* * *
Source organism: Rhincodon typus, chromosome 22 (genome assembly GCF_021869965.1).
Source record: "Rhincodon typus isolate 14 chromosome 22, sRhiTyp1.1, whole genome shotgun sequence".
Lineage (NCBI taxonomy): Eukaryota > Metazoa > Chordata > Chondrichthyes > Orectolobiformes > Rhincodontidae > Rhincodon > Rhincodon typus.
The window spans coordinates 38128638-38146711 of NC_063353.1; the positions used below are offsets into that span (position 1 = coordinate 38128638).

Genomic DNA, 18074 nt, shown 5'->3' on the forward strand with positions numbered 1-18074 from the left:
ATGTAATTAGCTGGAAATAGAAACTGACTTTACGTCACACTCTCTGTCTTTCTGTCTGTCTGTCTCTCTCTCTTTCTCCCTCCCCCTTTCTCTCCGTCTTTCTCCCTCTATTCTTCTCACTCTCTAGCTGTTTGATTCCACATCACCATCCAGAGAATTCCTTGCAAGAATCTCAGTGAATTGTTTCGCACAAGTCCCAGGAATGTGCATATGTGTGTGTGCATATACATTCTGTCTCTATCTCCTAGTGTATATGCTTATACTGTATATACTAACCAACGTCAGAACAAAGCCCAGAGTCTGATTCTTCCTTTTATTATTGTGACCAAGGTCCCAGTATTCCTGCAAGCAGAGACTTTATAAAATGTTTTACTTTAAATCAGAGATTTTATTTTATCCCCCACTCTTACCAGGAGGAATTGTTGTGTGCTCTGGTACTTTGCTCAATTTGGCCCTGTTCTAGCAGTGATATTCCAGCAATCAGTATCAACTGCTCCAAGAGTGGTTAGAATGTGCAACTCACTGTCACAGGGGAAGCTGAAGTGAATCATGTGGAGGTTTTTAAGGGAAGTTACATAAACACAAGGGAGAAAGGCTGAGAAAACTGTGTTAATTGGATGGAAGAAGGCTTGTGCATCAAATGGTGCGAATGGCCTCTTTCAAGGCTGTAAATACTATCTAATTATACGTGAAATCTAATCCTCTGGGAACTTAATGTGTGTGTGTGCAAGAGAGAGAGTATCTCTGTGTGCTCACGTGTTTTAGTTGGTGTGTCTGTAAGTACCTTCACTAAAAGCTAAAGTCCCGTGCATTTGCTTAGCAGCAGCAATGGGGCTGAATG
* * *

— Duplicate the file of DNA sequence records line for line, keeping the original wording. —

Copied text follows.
Source organism: Rhincodon typus, chromosome 22 (genome assembly GCF_021869965.1).
Source record: "Rhincodon typus isolate 14 chromosome 22, sRhiTyp1.1, whole genome shotgun sequence".
Lineage (NCBI taxonomy): Eukaryota > Metazoa > Chordata > Chondrichthyes > Orectolobiformes > Rhincodontidae > Rhincodon > Rhincodon typus.
The window spans coordinates 38128638-38146711 of NC_063353.1; the positions used below are offsets into that span (position 1 = coordinate 38128638).

Genomic DNA, 18074 nt, shown 5'->3' on the forward strand with positions numbered 1-18074 from the left:
ATGTAATTAGCTGGAAATAGAAACTGACTTTACGTCACACTCTCTGTCTTTCTGTCTGTCTGTCTCTCTCTCTTTCTCCCTCCCCCTTTCTCTCCGTCTTTCTCCCTCTATTCTTCTCACTCTCTAGCTGTTTGATTCCACATCACCATCCAGAGAATTCCTTGCAAGAATCTCAGTGAATTGTTTCGCACAAGTCCCAGGAATGTGCATATGTGTGTGTGCATATACATTCTGTCTCTATCTCCTAGTGTATATGCTTATACTGTATATACTAACCAACGTCAGAACAAAGCCCAGAGTCTGATTCTTCCTTTTATTATTGTGACCAAGGTCCCAGTATTCCTGCAAGCAGAGACTTTATAAAATGTTTTACTTTAAATCAGAGATTTTATTTTATCCCCCACTCTTACCAGGAGGAATTGTTGTGTGCTCTGGTACTTTGCTCAATTTGGCCCTGTTCTAGCAGTGATATTCCAGCAATCAGTATCAACTGCTCCAAGAGTGGTTAGAATGTGCAACTCACTGTCACAGGGGAAGCTGAAGTGAATCATGTGGAGGTTTTTAAGGGAAGTTACATAAACACAAGGGAGAAAGGCTGAGAAAACTGTGTTAATTGGATGGAAGAAGGCTTGTGCATCAAATGGTGCGAATGGCCTCTTTCAAGGCTGTAAATACTATCTAATTATACGTGAAATCTAATCCTCTGGGAACTTAATGTGTGTGTGTGCAAGAGAGAGAGTATCTCTGTGTGCTCACGTGTTTTAGTTGGTGTGTCTGTAAGTACCTTCACTAAAAGCTAAAGTCCCGTGCATTTGCTTAGCAGCAGCAATGGGGCTGAATG